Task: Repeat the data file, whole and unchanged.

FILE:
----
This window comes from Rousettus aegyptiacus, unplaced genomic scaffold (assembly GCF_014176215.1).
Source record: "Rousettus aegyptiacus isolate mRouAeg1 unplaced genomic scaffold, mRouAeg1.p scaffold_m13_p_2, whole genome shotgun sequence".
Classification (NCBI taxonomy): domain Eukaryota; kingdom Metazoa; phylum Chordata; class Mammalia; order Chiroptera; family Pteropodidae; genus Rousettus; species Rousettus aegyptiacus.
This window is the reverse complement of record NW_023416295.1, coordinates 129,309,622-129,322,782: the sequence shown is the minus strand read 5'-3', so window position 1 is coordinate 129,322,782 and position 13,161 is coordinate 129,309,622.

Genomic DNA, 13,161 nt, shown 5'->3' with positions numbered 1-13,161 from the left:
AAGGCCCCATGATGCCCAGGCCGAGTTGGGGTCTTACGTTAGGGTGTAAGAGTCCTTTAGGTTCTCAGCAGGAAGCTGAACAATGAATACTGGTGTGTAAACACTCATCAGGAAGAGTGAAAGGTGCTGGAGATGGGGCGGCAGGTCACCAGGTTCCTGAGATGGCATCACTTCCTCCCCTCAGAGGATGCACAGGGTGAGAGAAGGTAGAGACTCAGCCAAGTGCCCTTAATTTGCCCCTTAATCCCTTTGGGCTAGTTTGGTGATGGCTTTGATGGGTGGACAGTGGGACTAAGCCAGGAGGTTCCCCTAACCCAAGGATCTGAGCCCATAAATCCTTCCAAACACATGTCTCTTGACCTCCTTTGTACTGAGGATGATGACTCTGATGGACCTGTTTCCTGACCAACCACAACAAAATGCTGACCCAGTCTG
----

This window comes from Rousettus aegyptiacus, unplaced genomic scaffold (assembly GCF_014176215.1).
Source record: "Rousettus aegyptiacus isolate mRouAeg1 unplaced genomic scaffold, mRouAeg1.p scaffold_m13_p_2, whole genome shotgun sequence".
Classification (NCBI taxonomy): domain Eukaryota; kingdom Metazoa; phylum Chordata; class Mammalia; order Chiroptera; family Pteropodidae; genus Rousettus; species Rousettus aegyptiacus.
This window is the reverse complement of record NW_023416295.1, coordinates 129,309,622-129,322,782: the sequence shown is the minus strand read 5'-3', so window position 1 is coordinate 129,322,782 and position 13,161 is coordinate 129,309,622.

Genomic DNA, 13,161 nt, shown 5'->3' with positions numbered 1-13,161 from the left:
AAGGCCCCATGATGCCCAGGCCGAGTTGGGGTCTTACGTTAGGGTGTAAGAGTCCTTTAGGTTCTCAGCAGGAAGCTGAACAATGAATACTGGTGTGTAAACACTCATCAGGAAGAGTGAAAGGTGCTGGAGATGGGGCGGCAGGTCACCAGGTTCCTGAGATGGCATCACTTCCTCCCCTCAGAGGATGCACAGGGTGAGAGAAGGTAGAGACTCAGCCAAGTGCCCTTAATTTGCCCCTTAATCCCTTTGGGCTAGTTTGGTGATGGCTTTGATGGGTGGACAGTGGGACTAAGCCAGGAGGTTCCCCTAACCCAAGGATCTGAGCCCATAAATCCTTCCAAACACATGTCTCTTGACCTCCTTTGTACTGAGGATGATGACTCTGATGGACCTGTTTCCTGACCAACCACAACAAAATGCTGACCCAGTCTG